The boundary between mental disorder and normality is inherently unclear. Wherever the artificial line is drawn, some people who need treatment will be missed and some who should avoid treatment will be diagnosed.
I have a fundamental disagreement with the DSM5 drafts on where the boundaries should be set. My view is that the diagnostic system is already overinclusive and captures too many people who might be better off with no diagnosis and no treatment. A recent study found that by age 32, 50 percent of the general population had already qualified for a diagnosis of anxiety disorder and about 40 percent each for a depressive or an addictive disorder. This suggests to me that it is already too easy to get a DSM diagnosis.
In contrast, those working on DSM5 have proposed including six new disorders that would make it much easier to get a diagnosis. These currently "subthreshold" conditions are Mixed Anxiety Depression, Binge Eating, Psychosis Risk, Hypersexuality, and Minor Neurocognitive. Elsewhere, I have discussed specific problems each of these would cause (see "Opening Pandora's Box" at www.psychiatrictimes.com). Here I will take up the general issues raised whenever any subthreshold condition is made an official diagnostic category.
Impact On Prevalence Rates Of Psychiatric Disorders: The severe disorders in psychiatry tend to be fairly uncommon in the general population. In contrast, because they are at the populous boundary with normality, the new milder disorders would be extremely common. Several would likely have a prevalence of five percent or more. "Mixed anxiety depression" or "binge eating disorder" would probably each include at least ten million people in the US alone.
Because there are frequent fads in psychiatric diagnosis, it is difficult to predict in advance just how popular any disorder will eventually become once it is official. Prevalence rates are pushed upward by drug company marketing, advocacy groups, and the media. It is always possible that the rates of the subthreshold diagnoses may turn out to be even higher than anticipated.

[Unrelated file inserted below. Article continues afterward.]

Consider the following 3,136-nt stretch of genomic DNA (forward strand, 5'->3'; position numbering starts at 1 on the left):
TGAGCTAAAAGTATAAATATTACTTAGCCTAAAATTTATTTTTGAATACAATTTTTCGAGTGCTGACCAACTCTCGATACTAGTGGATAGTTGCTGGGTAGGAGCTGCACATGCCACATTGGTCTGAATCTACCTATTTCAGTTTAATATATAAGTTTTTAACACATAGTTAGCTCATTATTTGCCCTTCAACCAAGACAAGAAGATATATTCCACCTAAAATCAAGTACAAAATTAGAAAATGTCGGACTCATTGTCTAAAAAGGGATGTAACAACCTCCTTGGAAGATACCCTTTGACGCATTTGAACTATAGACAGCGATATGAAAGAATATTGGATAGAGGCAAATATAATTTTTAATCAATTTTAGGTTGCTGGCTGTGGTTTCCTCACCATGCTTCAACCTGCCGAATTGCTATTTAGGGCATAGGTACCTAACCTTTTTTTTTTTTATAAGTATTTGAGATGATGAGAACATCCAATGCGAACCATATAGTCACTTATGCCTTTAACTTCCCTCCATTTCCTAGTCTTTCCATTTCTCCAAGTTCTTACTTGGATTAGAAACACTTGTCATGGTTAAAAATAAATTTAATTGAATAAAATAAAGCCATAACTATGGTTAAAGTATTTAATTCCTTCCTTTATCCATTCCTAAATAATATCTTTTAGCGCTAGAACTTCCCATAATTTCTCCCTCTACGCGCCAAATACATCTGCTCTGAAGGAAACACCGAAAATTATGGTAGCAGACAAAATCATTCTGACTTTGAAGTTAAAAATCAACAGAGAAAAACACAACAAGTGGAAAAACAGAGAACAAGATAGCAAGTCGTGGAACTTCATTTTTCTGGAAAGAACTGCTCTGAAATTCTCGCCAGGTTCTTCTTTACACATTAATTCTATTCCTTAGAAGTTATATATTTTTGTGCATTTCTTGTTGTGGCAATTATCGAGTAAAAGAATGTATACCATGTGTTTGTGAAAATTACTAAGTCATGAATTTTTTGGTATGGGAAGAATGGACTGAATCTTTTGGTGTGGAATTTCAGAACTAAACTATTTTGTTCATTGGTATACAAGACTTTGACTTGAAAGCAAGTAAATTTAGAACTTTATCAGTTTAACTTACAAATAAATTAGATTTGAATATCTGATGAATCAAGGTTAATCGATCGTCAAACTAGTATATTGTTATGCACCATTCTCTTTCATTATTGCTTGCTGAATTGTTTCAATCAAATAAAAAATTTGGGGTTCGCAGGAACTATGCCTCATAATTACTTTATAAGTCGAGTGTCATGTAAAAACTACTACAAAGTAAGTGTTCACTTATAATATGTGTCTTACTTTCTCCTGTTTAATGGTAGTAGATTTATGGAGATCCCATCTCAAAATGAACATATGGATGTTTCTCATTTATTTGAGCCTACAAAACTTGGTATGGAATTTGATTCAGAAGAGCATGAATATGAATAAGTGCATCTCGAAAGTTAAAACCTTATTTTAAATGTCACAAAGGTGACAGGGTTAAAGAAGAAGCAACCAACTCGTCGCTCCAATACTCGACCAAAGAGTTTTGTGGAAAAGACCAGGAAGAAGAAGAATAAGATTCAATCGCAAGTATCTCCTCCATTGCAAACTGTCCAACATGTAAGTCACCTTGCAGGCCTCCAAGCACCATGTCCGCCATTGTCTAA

Impact On Diagnostic Reliability: Because the subthreshold diagnoses occupy the unclear boundary with normality, different clinicians will often disagree in any given case whether diagnosis and treatment is necessary. This will be confusing to patients and damaging to the credibility of psychiatry.
Impact on stigma: There are unpredictable costs attached to having an inappropriate diagnosis. It can affect how you see yourself and how others see you; result in reduced ambitions and sense of personal control and responsibility, and difficulty getting insurance.
Impact On Treatment: None of the suggested subthreshold disorders has a proven effective treatment. In fact, there is good reason to doubt whether currently available treatments will have any specific positive effect. Milder conditions have such high placebo response rates that medication routinely fails to show any added advantage. Also unfortunate, placebo responders tend to mistakenly attribute their gains to medication and will therefore continue to use it even when no purpose is served. Most people with milder diagnoses will get better with time, experience, or nonspecific interventions. Or they will continue to have symptoms at a tolerable level as part of the aches and pains of everyday life. Calculations of risk versus benefit for subthreshold conditions should account for the fact that the specific benefits of medication treatment are unproven, but the cost, side effects, and complications are considerable. This would favor psychotherapy over medication.
Impact On Society: The medicalization of everyday problems and symptoms has many detrimental implications. Scarce medical resources would be diverted from those who really need them to those for whom treatment may do more harm than good. Diagnosing and treating ever increasingly large segments of the population implies a lack of tolerance for variability and for the inherent imperfectability of human existence. There is also an implied lack of faith in the resilience of our species if every problem has to have a medical label and be offered a medical treatment. Medicalization also reduces personal responsibility and sense of control. It seems patently absurd to create a diagnostic system which makes normality an endangered species.